Die EEG-Umlage wird zunehmend zum Streitthema

01.04.21 EEG: it’s time to discharge the surcharge Author: Prof. Dr. Martin Neumann • Reading time: 5 min.

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Germany’s Renewable Energy Sources Act (typically referred to by its German abbreviation, EEG) took effect more than 20 years ago. Late last year, the Bundestag and Bundesrat passed an amended EEG. Prof. Martin Neumann, energy policy spokesperson for the Free Democratic Party (FDP), explains why he thinks the EEG surcharge should be rescinded.

The debate on reforming the EEG is overdue. Last year’s hurriedly passed amendment has obvious deficiencies and much room for improvement. I therefore welcome the announcement by Economics Minister Peter Altmaier (CDU) that the EEG will be phased out. Twenty years of subsidies are enough. After all, renewables now provide almost half of Germany’s electricity. Yet the amended EEG doesn’t require the subsidy mechanism to be replaced until 2027. That kicks the can too far down the road.

The debate on the EEG surcharge has neglected its rising costs. The artificial cap from tax revenues limits the surcharge to 6.5 cents per kilowatt hour in 2021 and 6 cents in 2022. Without it, the EEG surcharge would’ve risen to over 9 cents per kilowatt hour. Altmaier’s new financing model thus merely perpetuates the previous situation. It’s almost inevitable that the costs of renewables subsidies will be shifted completely to budget. First, because the current cap on the EEG surcharge was a political decision. Second, because the political pressure for a market-based solution is increasing.

EEG surcharge adieu

The old EEG model needs to go. Instead, carbon pricing will propel a market-based transformation and to promote the financing of sustainable, technology-neutral decarbonization solutions. This would permanently eliminate the financial burden on electricity consumers, facilitate sector integration, and reduce bureaucracy. The FDP believes that the EEG surcharge is obsolete. Over the years, the EEG’s myriad rules for individual circumstances have resulted in systematic weaknesses that are now curbing innovation and impeding an integrated energy transition that’s conducive to a range of business models.

It’s already clear that rising carbon prices are making renewables increasingly competitive with fossil fuels. Consequently, energy providers and other companies are initiating renewables projects – like offshore wind farms and large-scale solar farms – without government support. This trend shows that cost reductions for wind and solar facilities is making them profitable even without subsidies. The EEG surcharge must be gradually reduced. Its phaseout can be funded by revenues from rising carbon prices. This will require that buildings and transport be included in the carbon-pricing scheme.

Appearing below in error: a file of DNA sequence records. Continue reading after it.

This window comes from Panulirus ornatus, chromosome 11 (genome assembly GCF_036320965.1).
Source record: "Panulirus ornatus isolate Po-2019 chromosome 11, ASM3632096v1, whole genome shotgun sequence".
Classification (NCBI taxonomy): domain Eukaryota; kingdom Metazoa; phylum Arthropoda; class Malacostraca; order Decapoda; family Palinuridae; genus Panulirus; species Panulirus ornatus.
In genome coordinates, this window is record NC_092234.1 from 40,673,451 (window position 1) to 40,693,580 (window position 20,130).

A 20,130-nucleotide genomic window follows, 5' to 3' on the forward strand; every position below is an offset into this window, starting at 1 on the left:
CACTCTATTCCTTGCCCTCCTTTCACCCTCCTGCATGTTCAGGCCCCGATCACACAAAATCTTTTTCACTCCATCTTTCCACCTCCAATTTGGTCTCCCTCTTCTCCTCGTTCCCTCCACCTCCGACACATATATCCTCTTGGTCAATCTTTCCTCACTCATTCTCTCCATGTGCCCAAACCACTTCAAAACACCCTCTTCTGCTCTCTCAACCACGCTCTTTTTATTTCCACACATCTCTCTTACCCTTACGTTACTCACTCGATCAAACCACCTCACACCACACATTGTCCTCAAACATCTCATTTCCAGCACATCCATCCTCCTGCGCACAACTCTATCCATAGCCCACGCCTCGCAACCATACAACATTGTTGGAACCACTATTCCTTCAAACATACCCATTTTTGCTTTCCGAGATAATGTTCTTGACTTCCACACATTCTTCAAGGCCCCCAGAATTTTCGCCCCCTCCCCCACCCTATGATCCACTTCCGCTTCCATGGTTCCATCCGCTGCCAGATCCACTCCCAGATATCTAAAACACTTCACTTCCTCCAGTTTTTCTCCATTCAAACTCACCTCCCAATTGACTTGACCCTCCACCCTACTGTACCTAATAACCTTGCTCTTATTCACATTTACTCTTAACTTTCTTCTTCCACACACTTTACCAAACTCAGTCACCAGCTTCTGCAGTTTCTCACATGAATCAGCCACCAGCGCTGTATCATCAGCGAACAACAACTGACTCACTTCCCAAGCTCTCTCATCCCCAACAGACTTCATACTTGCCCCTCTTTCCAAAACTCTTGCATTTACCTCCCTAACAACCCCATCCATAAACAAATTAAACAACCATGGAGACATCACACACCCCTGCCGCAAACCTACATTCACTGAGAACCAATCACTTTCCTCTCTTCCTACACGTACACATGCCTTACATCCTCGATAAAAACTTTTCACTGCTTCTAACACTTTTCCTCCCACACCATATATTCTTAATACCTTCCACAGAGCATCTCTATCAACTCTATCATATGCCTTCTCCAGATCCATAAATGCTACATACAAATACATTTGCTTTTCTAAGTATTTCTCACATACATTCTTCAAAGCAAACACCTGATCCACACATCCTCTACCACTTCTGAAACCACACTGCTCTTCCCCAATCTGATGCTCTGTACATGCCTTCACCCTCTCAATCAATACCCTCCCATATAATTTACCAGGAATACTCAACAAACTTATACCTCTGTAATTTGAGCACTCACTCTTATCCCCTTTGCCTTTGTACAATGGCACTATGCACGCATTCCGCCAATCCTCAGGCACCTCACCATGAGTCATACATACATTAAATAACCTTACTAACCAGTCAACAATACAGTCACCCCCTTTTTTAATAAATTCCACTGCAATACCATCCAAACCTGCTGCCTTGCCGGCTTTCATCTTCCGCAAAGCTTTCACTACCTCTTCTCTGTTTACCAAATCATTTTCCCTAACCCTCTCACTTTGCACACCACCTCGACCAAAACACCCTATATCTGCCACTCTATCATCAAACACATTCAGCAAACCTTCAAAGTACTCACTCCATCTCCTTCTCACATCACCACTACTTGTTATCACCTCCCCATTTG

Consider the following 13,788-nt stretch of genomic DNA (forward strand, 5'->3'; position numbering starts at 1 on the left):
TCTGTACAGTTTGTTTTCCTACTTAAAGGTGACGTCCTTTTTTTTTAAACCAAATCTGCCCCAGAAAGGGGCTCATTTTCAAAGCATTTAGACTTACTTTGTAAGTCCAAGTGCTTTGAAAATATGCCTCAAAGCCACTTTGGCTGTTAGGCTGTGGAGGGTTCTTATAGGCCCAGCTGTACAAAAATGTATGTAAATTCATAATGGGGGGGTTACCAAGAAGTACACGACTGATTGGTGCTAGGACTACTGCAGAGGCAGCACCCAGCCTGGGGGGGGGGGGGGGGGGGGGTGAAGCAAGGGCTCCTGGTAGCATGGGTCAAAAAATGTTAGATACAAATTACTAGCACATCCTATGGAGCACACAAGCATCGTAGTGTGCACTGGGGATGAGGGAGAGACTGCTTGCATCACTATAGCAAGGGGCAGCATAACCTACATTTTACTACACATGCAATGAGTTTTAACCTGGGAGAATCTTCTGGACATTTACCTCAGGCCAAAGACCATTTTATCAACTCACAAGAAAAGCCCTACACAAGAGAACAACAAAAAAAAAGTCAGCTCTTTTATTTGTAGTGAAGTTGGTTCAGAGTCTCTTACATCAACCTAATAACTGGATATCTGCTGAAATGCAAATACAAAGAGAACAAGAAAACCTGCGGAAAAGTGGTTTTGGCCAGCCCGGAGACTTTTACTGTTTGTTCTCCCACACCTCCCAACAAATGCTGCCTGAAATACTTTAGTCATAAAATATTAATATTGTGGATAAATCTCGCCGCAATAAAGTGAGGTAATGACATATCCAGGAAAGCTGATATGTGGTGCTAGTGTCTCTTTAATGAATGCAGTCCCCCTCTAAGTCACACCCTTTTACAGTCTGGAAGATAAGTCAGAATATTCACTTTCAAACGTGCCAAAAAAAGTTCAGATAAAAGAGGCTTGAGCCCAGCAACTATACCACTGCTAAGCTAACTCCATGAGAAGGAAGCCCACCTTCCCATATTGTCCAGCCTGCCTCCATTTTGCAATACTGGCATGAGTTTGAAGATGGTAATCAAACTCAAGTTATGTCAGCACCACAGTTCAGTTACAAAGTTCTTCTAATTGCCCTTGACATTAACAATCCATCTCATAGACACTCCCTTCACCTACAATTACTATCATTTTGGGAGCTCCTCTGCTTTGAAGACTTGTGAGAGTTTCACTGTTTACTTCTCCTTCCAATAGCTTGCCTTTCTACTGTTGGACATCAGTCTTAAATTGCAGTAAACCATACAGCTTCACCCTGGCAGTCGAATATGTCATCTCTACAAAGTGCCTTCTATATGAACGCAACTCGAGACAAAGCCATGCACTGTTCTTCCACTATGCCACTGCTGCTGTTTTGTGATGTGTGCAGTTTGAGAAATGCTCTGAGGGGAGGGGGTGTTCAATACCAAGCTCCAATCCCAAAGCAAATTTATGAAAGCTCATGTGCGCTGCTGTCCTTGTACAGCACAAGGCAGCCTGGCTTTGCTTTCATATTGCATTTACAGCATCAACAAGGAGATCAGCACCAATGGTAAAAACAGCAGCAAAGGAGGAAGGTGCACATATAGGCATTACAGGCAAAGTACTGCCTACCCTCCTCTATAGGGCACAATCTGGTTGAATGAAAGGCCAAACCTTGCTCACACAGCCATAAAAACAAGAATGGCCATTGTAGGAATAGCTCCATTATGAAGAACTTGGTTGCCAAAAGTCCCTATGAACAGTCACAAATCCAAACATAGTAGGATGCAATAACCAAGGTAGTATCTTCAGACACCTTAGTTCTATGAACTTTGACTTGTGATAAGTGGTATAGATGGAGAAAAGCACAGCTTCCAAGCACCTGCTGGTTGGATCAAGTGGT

The FDP calls on Germany’s governing coalition to finally clarify how it intends to close the future gap between energy production and consumption. The addition of numerous electric cars, heat pumps, and hydrogen production facilities in the years ahead will dramatically increase Germany’s electricity consumption. At the same time, Germany’s phaseout of nuclear and coal-fired power will dramatically decrease its available generating capacity. The government’s plans to address this looming gap have long been inadequate.

Subsidy-free renewables growth

More of Germany’s renewables growth needs to be driven by demand rather than subsidies. This will spur innovation in the electricity industry and leverage the enormous potential of sector integration. In addition, renewables finally need to be better integrated into the grid so that they can respond flexibly to electricity demand and take on greater responsibility for system stability. Germany therefore needs to expand its energy storage infrastructure and promote innovative neighborhood solutions. Finally, the rules for the self-supply of energy urgently need to be simplified, in particular to propel the expansion of rooftop solar panels.

To me, one thing is clear: Germany’s energy transition can only succeed if the public supports it and actively participates in it. The energy transition therefore needs greater efficiency and more market-based, technology-neutral approaches. The goal should be a broad mix of low-emission energy sources that ensures supply security, affordability, and sustainability.

Prof. Martin Neumann, who teaches technical building equipment at Magdeburg-Stendal University of Applied Sciences, is the FDP’s energy policy spokesperson in the Bundestag.


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